In Charlotte, Jim Utter reported sponsorship from Miccosukee Indian Gaming in all three of NASCAR’s main series -- Sprint Cup, Nationwide and Camping World Trucks -- “could be terminated as a result of an early February vote by the Indian tribe.” The tribe elected Colley Billie as its new Chair on January 5, and Billie had “campaigned on promoting a new and ‘proactive’ economic development platform.” Sources indicated that the tribe plans a February 4 vote to “decide whether it will continue its sponsorship in NASCAR, which includes Cup and Nationwide teams to be fielded in 2010 by team owner James Finch and a Truck team owned and driven by Kyle Busch.” Sources said that the “chances the NASCAR sponsorships will continue are considered slim” (, 1/25).

    DOLLARS & SENSE: In Orlando, Tania Ganguli writes while other Nationwide Series teams "struggled last season," JR Motorsports "made more money than expected." JR Motorsports will "use that profit to keep the No. 88 team running throughout 2010, regardless of sponsorship issues." The team "only has about one third of the season's races sponsored for Kelly Bires No. 5 Chevrolet at the moment, but will be able to keep that going, too." JR Motorsports co-Owner Dale Earnhardt Jr. said the team "didn't want to downsize the company any more like the year before." He added the addition of Danica Patrick for a select number of races "really justified having two programs and keeping our employee count. That was awesome to have that" (ORLANDO SENTINEL, 1/27).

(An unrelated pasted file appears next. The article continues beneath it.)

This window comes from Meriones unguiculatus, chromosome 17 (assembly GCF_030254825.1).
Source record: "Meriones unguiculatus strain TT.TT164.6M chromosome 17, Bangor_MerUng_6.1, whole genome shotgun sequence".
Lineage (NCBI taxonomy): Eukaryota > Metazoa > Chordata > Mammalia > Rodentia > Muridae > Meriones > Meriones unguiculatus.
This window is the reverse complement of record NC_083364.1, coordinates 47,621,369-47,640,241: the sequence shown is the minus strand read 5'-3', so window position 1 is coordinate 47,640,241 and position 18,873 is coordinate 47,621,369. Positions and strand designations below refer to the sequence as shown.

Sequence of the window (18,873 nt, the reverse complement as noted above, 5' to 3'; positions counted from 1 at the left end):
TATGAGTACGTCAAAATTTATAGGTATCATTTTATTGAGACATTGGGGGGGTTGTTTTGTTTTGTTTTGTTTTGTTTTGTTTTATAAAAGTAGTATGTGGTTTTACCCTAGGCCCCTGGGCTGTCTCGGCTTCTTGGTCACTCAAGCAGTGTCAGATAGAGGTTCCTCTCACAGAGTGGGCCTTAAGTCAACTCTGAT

LIFE IN THE FAST LANE:'s Terry Blount profiled JR Motorsports co-Owner & GM Kelley Earnhardt, who also "runs the show for Junior's numerous other endeavors." She "handles the day-to-day decisions" of the team along with "making sure all of her brother's other businesses run properly." Kelley Earnhardt was "instrumental in bringing Danica Patrick to the program." When asked if "dealing with the hype around Patrick" is different than dealing with her brother, Earnhardt said, "Oh no. It's totally the same. We definitely can handle that. We have that part figured out" (, 1/26).

    CRUISE CONTROL: Joe Gibbs Racing (JGR) Sponsor Services Manager Byron Goggin said all of JGR's sponsors "are valuable" because the team "can't go racing without them." Goggin said sponsorships are "important enough that we have to get those guys in here, get their photo shoots done, get the new talking points." Goggin: "All year, these companies have things they want to get across to their consumers, and the drivers need to learn what those things are and take ownership of those things themselves. ... Every sponsor has a reason they're on the race cars. The drivers convey that to the consumers." JGR sponsor Interstate Batteries Senior Art Dir Brenda Lyon said of working with JGR drivers, "All the drivers are very professional. They just come right in when we're doing the photo shoot and get to work" ("Countdown to Daytona," Speed, 1/24).

    Waltrip Talks To CEOs Of Companies He
    Sponsors To Discuss Business Plans
    SURVIVAL OF THE FITTEST: Michael Waltrip Racing Owner Michael Waltrip appeared on Fox Business yesterday, and Fox Business' Brian Sullivan told Waltrip, "Everybody knows you out there from the myriad of commercials. Actually, I'm happy to see you're still doing commercials, because a lot of talk with the economy that all the cars (in NASCAR) are going to be empty." Waltrip said, "NASCAR has survived these tough economic times as good as any sport could have hoped to. We at Michael Waltrip Racing have been able to sign all of our sponsors back.” He added, “I treat my sponsors as total partners. We're friends. In most cases, I know the presidents/CEOs of the companies and we can talk about how we're going to use that race car to sell more of their products" (Fox Business, 1/26).

    THE LAND DOWN UNDER:'s Jeff Owens reported NASCAR driver Marcos Ambrose has started his own marketing company in Australia named Pacific Pond "to help introduce Australian companies to NASCAR, and vice versa." Ambrose: "That is a huge growth for us, but on the flip side, there is even more opportunity for American sponsors and NASCAR in Australia." There are "plans to work on potential cross promotions between American and Australian sports as well" (, 1/25).